At the Harvard Graduate School of Education Convocation Exercises on May 23, Senior Lecturer Elizabeth City, faculty director of the Doctor of Education Leadership Program, was presented with the Morningstar Family Teaching Award. The award recognizes a member of the HGSE faculty for their excellence in teaching and advising throughout the year, and the recipient is chosen based on nominations of HGSE students.
As one student wrote, “Time and time again, Liz has come up as the professor who has made an indelible mark on people’s lives.” City’s abilities to push students’ thinking through asking hard questions and giving honest feedback was noted. “Liz not only asks questions that are important, she asks questions that won’t go away – questions that linger and lead to more questions,” wrote another student.
The Morningstar Family Teaching Award recipient was chosen using a three-stage process. In the spring, HGSE master’s and doctoral students submitted nominations for faculty members via an online poll. After reviewing all submissions, an advisory committee provided additional feedback on the nominees. Based on student testimonials and input from the student advisory committee, representatives from the dean’s office then selected the honoree.
"Liz City exemplifies what it means to be an extraordinary teacher, mentor, and leader," said Dean James Ryan. "When students comment on her ability to ‘[make] us see pieces of ourselves that we miss,’ they reveal their appreciation of her great insights as well as her deep care for them. I am delighted that her above-and-beyond support of HGSE students is being recognized by the Morningstar Award."
Established in 2000 with a gift from Faith Morningstar, Ed.M.’87, Ed.D.’96, and her husband, the Honorable Richard Morningstar, an alumnus of Harvard College, the Morningstar Family Teaching Award is intended to recognize great teachers those faculty members that helped create supportive environments for our students. The award includes a $5,000 prize and recognition on a plaque hung on campus. City was nominated along with 52 other faculty members, with 246 students making nominations.
“No matter what my titles are, my professional identity first and foremost is TEACHER. I experience so much joy and feel so whole, so alive when ‘teaching,’ which I see as basically every interaction I have with students. Every moment with students is an opportunity to help them grow, and in the growing, I too, am changed,” said City.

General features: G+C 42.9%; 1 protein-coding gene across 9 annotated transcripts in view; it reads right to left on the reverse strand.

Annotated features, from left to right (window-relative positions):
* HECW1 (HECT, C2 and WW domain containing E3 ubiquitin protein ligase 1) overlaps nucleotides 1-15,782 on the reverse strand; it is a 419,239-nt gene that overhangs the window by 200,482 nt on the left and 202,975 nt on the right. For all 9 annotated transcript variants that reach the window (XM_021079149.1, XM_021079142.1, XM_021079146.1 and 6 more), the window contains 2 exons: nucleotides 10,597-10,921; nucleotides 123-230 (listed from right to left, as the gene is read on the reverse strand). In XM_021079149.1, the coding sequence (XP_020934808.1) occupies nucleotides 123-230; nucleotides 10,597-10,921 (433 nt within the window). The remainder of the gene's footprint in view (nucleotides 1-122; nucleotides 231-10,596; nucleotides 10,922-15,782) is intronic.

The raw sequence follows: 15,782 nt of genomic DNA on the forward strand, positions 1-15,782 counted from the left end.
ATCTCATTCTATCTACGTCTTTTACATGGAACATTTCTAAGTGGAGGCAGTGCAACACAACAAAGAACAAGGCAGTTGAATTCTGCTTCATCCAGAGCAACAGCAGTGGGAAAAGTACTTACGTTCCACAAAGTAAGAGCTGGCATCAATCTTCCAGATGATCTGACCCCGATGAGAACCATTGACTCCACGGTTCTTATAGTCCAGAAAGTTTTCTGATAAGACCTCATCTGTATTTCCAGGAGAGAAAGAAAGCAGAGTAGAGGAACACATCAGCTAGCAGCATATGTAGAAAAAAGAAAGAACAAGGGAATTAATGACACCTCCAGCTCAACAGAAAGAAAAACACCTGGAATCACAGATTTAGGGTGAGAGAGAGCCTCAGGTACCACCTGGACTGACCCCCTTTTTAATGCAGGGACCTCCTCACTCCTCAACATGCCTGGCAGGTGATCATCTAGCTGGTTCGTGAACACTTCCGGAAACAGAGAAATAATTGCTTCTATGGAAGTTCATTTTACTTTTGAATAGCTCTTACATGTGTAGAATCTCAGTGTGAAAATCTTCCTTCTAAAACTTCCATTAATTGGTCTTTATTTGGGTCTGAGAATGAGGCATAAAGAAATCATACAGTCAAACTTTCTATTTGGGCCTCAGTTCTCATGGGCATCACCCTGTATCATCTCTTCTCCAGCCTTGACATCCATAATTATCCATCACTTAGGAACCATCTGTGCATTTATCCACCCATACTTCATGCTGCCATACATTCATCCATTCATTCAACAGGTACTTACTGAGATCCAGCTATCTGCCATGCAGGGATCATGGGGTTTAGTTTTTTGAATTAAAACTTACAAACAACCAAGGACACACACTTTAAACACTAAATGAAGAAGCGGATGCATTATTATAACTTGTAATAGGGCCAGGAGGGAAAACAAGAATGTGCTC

“The award is special because it comes from students’ nominations; it means that they know who I am trying to be for them, which is a respectful, challenging, caring facilitator of their learning,” she continued. “I always tell educators that if you want to know something about schools, teaching, or learning, ask the students. They’ll tell you. Students at all levels are astute arbiters of learning—and that means my own students' words affirm for me that I have helped them make some learning magic happen. This shared experience of powerful learning is important not just for them, but for all the learning they will make happen for others over their careers. And besides all that, it’s tremendously fun.”
From her early passion for literacy as a middle school Humanities teacher to her current work in developing leaders, common themes in City's work are collaboration, evidence-based discussion, asking the right questions, thinking and acting strategically, and learning through doing. Earlier this year, in collaboration with MIT’s Integrated Learning Initiative (MITili), and thanks to a $30 million grant from Priscilla Chan and Mark Zuckerberg, co-founders of the Chan Zuckerberg Initiative, City spearheaded the launch of Reach Every Reader, a five-year initiative that will combine both institutions’ expertise in cognitive science, reading, learning technologies, and evaluation to help all children thrive and succeed as readers — across schools, homes, and communities.
“I love to see moments when students are wrestling with something that really challenges them — challenges their assumptions, challenges their notions of what’s possible, challenges them to hold multiple truths at one time — in short, rattles their prior ways of making sense of the world,” said City. “I love to see evidence of learning and impact in the world, and to see students challenge each other—some of my favorite moments are listening to them ask each other questions, not let each other off the hook, and also seeking to understand one another, even when that requires effort.”
Current faculty members who have received the Morningstar Award include Associate Professors Karen Brennan and Jal Mehta, Lecturers Terry Tivnan and Gretchen Brion-Meisels, Senior Lecturers Kay Merseth and Joe Blatt, and Professors Deborah Jewell-Sherman, Tina Grotzer, Bridget Terry Long, Catherine Snow, Paul Harris, and Monica Higgins.
“I am inspired by my students every day because they believe deeply in the potential in every learner; they know that equity and excellence are not an accident and require skillful and courageous leadership; and they know that we all need to keep on learning in order to make the possible real,” said City. They hold themselves, one another, and me to high standards, with a generous heaping of the grace and love needed to learn fully.”